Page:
Oilseed rape crop flowering© Tim Scrivener

Dozens of oilseed rape growers could be hit with penalties following reports of high levels of erucic acid in the oil.

Some have been told they face deductions of up to £40/t, adding a further blow amid ongoing low prices and the cashflow crisis engulfing farming.

Two oilseed rape crushers, Cargill and ADM, have reported unusually high levels of erucic acid in crops harvested last year that are still being processed.

See also: 8 top tips to crack down on volunteer oilseed rape

Deliveries this spring into ADM’s rapeseed processing facility in Erith, Kent, and Cargill’s crushing plants in Liverpool and Hull, have recorded levels above the permissible thresholds.

In some cases, levels are as high as 30%, which is enough to cause the finished oil product to be diverted into non-food uses.

UK and EU legislation requires that oils and fats for food use can contain no more than 5% erucic acid expressed on a fat basis. To sell oil in excess of this level would contravene laws.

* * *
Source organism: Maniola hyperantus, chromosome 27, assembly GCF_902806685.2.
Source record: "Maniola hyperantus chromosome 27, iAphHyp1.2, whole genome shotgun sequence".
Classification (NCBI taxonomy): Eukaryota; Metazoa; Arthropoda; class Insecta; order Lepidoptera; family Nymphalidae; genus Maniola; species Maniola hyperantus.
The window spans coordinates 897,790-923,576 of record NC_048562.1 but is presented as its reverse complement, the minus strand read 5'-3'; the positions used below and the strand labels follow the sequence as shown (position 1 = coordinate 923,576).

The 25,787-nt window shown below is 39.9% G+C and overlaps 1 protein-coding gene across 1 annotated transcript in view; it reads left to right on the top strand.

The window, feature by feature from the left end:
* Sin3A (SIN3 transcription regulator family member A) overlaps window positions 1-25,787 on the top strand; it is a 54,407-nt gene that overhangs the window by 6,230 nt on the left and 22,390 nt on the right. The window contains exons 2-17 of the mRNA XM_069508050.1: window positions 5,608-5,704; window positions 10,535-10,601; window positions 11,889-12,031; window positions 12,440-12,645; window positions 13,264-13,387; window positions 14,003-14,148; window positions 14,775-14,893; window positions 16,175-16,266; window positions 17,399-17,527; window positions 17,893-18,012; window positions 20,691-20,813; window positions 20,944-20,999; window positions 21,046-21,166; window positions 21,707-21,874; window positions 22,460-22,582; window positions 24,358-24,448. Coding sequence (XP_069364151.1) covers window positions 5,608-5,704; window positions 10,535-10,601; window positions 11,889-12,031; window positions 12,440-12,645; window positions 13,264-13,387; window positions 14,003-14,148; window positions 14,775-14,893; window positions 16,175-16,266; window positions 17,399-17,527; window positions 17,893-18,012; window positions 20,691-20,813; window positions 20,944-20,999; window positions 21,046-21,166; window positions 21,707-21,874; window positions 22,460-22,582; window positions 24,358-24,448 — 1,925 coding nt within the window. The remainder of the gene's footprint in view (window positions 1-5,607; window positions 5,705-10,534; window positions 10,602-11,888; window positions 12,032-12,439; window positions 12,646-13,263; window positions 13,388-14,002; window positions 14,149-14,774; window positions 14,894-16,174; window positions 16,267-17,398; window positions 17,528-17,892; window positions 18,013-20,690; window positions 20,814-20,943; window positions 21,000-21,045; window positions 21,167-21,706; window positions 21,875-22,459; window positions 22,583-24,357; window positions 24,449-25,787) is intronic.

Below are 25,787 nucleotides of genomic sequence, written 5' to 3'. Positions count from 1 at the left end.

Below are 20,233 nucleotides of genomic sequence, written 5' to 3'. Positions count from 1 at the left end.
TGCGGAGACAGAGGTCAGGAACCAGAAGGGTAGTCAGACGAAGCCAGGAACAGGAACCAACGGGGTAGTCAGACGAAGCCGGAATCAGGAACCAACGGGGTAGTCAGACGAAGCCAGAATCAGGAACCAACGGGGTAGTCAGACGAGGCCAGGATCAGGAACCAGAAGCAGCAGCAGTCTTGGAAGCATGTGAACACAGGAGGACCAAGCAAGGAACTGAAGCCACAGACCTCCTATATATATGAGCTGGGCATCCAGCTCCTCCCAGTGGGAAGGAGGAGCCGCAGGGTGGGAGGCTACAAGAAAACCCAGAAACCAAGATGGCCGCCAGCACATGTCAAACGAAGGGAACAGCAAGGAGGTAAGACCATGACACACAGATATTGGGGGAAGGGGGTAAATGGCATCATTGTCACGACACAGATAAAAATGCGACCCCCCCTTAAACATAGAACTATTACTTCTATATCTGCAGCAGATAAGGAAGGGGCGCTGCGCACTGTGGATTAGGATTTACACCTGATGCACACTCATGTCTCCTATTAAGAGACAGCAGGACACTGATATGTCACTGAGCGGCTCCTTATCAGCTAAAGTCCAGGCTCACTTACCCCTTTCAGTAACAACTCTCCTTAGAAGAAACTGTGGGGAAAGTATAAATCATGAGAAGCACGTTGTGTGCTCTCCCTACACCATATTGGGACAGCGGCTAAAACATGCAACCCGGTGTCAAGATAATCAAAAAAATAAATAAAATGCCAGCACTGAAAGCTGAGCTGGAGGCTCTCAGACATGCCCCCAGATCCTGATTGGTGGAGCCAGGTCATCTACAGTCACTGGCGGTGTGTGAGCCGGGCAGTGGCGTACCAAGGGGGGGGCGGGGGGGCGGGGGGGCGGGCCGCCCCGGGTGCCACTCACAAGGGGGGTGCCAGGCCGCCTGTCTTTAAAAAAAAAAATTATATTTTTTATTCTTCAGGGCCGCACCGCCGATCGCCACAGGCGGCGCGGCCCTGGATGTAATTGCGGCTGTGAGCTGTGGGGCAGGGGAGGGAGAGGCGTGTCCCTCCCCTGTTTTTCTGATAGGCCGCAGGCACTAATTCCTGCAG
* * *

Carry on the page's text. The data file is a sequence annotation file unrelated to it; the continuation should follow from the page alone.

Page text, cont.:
Currently, there is a contractual maximum of 2% erucic acid in “double zero” oilseed rape in the Federation of Oils, Seeds and Fats Associations (FOSFA) 26A contract, with the right to reject loads above that maximum. 

A double zero refers to seed that is low in erucic acid as well as in glucosinolates. In reality, improvements in plant breeding now mean true double zero rapeseed normally has erucic acid levels below 0.5%.

Guy Gagen, NFU chief arable adviser, told Farmers Weekly an investigation was under way to identify the source of the problem, which remains unclear.

“With the exception of high erucic acid (HEAR) and specialist varieties, farmers have to grow ‘double zero’ varieties of oilseed rape, which are low in these contaminants,” said Mr Gagen.

“The source of the problem is unknown. It would be surprising that farmers should allow any mixing of varieties on their farm, or that somehow the crop should become contaminated in the first place.

“It could be either through the seed or high levels of volunteers three to four years ago. In any case, it would have to be quite high levels of contamination to exceed the conventional limit.”

* The NFU is encouraging any oilseed rape growers who have had these problems this season to contact NFU Callfirst on 0370 845 8458 to log the issue.